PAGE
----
2.4     VxLAN

Access ports connected with sever ports usually configured as access or trunk ports by allowing VLANs required on specific server. On each leaf node VLAN traffic is converted to VxLAN traffic. This conversion is simply encapsulation of layer 2 traffic into layer 3 UDP header where each VLAN is mapped to specific Virtual Network ID (VNI) which identifies the packet belongs to specific VxLAN. UDP encapsulated traffic (VxLAN) will carry Ethernet packets from source VTEP to destination VTEP. Once VxLAN packets reaches the destination those will be de-encapsulated into Ethernet and handle as per Ethernet packet processing technique.  The question arises how to co-relate VxLAN with EVPN, if we recall service provider arena; customer routes (L2/ L3 VPN) are shared between Pes through MP-BGP control plane and once it comes to forwarding plane unified MPLS based forwarding plane handle all transit traffic   between PEs. In IP-CLOS; EVPN will handle control plane functionality and VxLAN will handle forwarding plane functionality.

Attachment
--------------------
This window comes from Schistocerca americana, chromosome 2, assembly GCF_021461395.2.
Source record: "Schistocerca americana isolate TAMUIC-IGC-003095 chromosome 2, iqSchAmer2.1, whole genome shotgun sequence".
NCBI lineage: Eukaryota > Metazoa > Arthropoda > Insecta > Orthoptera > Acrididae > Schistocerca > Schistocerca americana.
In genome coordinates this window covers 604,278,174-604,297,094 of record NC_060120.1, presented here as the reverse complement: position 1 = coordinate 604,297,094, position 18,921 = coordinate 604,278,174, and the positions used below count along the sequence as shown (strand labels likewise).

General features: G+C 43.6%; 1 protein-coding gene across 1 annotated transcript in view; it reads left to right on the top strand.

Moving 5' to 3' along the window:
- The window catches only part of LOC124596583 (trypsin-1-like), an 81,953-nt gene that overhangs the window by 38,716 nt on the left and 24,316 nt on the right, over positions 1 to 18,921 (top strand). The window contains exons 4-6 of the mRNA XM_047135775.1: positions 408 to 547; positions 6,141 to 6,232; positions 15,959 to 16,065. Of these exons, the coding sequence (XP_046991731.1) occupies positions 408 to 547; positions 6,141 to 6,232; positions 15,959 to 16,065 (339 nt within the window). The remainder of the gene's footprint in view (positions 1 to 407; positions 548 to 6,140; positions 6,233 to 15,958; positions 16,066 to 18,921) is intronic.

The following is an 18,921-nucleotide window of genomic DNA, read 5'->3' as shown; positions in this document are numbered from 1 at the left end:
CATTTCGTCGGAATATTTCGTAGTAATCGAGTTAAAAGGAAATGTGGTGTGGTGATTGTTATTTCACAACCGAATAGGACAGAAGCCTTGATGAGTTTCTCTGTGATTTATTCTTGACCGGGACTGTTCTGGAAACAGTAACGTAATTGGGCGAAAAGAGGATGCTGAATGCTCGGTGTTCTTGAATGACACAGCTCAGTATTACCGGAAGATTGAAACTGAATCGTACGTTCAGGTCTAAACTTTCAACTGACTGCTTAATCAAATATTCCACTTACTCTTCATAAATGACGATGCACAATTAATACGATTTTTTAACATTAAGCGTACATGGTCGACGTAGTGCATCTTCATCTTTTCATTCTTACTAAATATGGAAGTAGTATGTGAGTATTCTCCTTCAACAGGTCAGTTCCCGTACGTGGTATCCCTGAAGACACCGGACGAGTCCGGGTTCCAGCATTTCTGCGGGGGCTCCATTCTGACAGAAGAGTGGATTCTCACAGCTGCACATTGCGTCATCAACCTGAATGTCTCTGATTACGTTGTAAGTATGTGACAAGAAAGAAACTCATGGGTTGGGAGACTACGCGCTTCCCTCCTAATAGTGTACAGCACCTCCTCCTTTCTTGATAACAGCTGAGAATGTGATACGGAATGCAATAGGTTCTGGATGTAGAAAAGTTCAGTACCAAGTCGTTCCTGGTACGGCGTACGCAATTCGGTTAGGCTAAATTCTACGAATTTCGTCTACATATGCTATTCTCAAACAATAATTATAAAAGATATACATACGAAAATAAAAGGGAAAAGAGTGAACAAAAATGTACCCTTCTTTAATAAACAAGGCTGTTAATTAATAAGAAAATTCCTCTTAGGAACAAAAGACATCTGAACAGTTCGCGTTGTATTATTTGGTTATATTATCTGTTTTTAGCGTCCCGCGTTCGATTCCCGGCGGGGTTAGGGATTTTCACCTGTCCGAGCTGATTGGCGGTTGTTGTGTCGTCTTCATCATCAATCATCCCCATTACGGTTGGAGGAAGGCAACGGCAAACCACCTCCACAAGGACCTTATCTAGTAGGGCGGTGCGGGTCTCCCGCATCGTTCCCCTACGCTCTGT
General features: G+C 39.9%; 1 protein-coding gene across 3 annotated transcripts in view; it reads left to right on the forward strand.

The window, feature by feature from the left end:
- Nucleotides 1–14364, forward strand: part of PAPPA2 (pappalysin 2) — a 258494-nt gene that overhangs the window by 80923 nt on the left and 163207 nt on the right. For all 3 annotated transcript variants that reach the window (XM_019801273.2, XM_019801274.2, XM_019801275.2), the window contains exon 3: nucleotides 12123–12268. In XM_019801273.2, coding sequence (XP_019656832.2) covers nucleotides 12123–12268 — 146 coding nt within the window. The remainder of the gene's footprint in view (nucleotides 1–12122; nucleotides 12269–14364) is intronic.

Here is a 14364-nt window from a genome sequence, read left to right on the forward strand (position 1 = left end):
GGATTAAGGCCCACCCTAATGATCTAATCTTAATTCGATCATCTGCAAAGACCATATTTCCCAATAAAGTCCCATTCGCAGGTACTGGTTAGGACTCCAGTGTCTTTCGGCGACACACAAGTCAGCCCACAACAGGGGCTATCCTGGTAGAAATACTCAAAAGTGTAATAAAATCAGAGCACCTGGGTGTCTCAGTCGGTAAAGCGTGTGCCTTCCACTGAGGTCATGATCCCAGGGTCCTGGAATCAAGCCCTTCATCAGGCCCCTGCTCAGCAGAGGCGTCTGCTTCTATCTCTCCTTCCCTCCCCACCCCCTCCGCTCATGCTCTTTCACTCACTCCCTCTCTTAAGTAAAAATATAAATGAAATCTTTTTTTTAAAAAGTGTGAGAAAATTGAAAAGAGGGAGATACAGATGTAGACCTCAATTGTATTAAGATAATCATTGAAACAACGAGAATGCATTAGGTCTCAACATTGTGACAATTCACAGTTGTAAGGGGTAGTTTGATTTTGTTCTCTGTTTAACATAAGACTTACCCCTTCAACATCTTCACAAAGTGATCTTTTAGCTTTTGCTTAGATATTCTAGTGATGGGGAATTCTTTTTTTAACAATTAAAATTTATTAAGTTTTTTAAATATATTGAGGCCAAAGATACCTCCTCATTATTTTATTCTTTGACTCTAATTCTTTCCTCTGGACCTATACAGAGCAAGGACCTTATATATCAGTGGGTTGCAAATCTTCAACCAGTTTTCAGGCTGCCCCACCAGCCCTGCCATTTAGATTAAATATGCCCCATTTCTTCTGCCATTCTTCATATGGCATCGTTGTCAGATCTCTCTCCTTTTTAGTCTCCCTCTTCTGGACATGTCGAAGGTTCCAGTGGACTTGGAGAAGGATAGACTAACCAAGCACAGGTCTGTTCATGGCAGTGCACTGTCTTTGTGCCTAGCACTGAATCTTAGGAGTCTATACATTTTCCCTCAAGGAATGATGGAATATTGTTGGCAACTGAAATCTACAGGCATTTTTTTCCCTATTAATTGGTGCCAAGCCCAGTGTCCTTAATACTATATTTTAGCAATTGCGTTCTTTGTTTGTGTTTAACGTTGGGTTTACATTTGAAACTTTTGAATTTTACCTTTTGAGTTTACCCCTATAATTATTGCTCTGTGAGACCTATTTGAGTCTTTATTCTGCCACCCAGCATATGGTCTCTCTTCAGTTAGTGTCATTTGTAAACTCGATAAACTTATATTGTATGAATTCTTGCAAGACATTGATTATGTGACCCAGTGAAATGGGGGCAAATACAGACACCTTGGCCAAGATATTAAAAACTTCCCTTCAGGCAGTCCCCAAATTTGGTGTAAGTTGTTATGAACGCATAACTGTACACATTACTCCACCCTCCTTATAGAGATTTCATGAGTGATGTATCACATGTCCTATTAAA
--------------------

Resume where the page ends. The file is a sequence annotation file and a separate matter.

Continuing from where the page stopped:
2.5     VTEP

Devices which perform function to convert VLAN to VxLAN traffic or vices-versa are known as Virtual Tunneling End Points (VTEPs).  A device will be known as layer 2 VTEP if it only performs VLAN and VxLAN conversion and will be known as layer 3 VTEP if it allows inter-VxLAN communication which involves layer 3 gateways. All leaf devices will be configured necessarily as L2 VTEP and L3 VTEP placement is matter of choice (discussed in detail in one of the later section).  Leaf nodes (can be L2 or L3 VTEP) can be referred as PE router if we co-relate IP-CLOS based network to Svc provider network and server/ network devices connected with leaf nodes can be termed as CE devices.

2.6     BGP Extended Communities

Hence MP-BGP will be used for overlay network for transportation of EVPN routes through control plane, BGP route target extended community will be used to export/ import EVPN routes. Different variants of BGP route target extended community are discussed in configuration section.

3        Solution Option

3.1     3-Stages IP CLOS

3Stages-IP-CLOS-MX